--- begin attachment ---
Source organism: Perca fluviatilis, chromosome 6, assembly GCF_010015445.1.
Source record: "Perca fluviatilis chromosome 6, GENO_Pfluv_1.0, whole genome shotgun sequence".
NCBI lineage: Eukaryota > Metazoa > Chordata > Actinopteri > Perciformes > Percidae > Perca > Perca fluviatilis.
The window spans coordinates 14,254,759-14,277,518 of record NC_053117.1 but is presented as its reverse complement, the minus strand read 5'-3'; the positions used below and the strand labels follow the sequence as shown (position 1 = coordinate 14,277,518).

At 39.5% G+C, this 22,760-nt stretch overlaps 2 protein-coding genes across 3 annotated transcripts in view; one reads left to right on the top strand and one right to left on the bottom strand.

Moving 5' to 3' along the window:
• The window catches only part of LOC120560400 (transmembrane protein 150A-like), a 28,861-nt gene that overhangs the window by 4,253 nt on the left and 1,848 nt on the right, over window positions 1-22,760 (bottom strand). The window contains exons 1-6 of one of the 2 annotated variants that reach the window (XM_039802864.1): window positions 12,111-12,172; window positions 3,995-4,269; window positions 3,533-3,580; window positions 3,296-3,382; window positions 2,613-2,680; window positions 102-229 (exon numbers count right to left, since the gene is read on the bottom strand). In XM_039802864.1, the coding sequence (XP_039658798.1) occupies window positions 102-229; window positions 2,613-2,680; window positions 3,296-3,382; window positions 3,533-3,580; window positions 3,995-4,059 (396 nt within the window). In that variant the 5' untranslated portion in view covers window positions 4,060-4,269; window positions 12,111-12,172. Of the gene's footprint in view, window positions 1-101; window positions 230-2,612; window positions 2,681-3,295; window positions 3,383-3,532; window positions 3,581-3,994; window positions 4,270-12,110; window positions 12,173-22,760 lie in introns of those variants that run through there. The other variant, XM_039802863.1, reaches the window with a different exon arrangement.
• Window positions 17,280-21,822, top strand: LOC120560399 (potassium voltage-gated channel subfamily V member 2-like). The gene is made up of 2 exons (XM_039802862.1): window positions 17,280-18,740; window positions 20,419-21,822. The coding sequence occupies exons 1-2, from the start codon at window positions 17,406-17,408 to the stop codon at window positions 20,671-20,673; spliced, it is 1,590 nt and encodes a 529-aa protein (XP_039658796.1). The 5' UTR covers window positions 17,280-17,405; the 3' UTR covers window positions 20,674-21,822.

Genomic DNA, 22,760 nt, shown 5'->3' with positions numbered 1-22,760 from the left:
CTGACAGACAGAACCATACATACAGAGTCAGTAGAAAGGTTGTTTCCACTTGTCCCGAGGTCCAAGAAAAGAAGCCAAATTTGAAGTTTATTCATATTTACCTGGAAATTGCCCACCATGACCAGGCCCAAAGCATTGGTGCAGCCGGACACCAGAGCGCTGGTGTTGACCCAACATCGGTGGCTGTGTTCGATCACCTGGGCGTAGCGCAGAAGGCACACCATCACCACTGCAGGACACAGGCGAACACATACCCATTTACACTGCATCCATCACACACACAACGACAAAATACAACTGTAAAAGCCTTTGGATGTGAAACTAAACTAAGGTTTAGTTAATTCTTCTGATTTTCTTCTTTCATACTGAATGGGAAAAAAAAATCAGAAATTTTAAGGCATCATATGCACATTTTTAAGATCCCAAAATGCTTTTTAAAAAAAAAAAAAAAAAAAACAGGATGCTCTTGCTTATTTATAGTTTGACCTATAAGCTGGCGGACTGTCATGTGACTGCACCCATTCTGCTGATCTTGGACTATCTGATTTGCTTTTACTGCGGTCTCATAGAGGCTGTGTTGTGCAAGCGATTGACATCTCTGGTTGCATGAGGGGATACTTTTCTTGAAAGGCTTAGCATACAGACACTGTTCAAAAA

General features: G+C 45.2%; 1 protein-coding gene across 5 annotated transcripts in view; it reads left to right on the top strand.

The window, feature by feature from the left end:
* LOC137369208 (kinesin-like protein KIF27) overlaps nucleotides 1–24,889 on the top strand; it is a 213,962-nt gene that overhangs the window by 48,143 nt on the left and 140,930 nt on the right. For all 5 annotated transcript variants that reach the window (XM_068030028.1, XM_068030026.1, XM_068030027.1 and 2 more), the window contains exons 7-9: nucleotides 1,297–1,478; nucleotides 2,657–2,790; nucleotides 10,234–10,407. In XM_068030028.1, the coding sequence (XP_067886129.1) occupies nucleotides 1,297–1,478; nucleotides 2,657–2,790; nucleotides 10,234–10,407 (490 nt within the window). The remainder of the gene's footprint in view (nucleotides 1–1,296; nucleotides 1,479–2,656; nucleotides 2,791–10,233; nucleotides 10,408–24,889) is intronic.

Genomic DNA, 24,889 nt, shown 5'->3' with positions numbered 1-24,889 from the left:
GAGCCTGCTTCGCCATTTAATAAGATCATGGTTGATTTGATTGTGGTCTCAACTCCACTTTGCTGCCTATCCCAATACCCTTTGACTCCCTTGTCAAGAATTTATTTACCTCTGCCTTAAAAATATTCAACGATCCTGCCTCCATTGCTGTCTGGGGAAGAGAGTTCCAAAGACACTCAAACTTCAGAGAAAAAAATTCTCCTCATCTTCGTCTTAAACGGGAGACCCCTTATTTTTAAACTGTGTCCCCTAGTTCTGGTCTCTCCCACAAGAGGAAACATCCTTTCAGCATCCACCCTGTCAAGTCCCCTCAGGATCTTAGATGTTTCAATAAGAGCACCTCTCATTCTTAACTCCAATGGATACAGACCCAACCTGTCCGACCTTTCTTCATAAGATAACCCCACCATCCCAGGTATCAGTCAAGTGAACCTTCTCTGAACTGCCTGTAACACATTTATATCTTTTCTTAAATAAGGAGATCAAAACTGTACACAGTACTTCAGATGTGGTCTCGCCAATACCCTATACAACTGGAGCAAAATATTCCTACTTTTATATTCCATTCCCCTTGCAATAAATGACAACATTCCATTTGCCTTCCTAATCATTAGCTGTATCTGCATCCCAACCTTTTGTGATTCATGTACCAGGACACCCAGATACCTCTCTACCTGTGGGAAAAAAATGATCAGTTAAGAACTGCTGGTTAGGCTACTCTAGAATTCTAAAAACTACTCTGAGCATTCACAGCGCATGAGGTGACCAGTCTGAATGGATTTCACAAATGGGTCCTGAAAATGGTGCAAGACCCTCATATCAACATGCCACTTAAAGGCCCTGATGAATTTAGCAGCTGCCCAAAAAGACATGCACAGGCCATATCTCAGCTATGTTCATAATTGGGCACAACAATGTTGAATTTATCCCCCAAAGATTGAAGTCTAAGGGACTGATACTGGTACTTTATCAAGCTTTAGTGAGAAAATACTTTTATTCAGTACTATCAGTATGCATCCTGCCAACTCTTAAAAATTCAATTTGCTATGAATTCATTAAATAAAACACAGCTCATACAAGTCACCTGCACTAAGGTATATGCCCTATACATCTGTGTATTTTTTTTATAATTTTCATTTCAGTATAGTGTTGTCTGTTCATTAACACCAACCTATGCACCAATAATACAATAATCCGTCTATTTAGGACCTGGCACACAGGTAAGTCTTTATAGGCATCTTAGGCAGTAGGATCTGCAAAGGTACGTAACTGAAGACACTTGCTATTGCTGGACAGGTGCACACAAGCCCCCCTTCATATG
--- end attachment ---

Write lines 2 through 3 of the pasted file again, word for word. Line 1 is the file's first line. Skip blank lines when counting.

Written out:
Source record: "Perca fluviatilis chromosome 6, GENO_Pfluv_1.0, whole genome shotgun sequence".
NCBI lineage: Eukaryota > Metazoa > Chordata > Actinopteri > Perciformes > Percidae > Perca > Perca fluviatilis.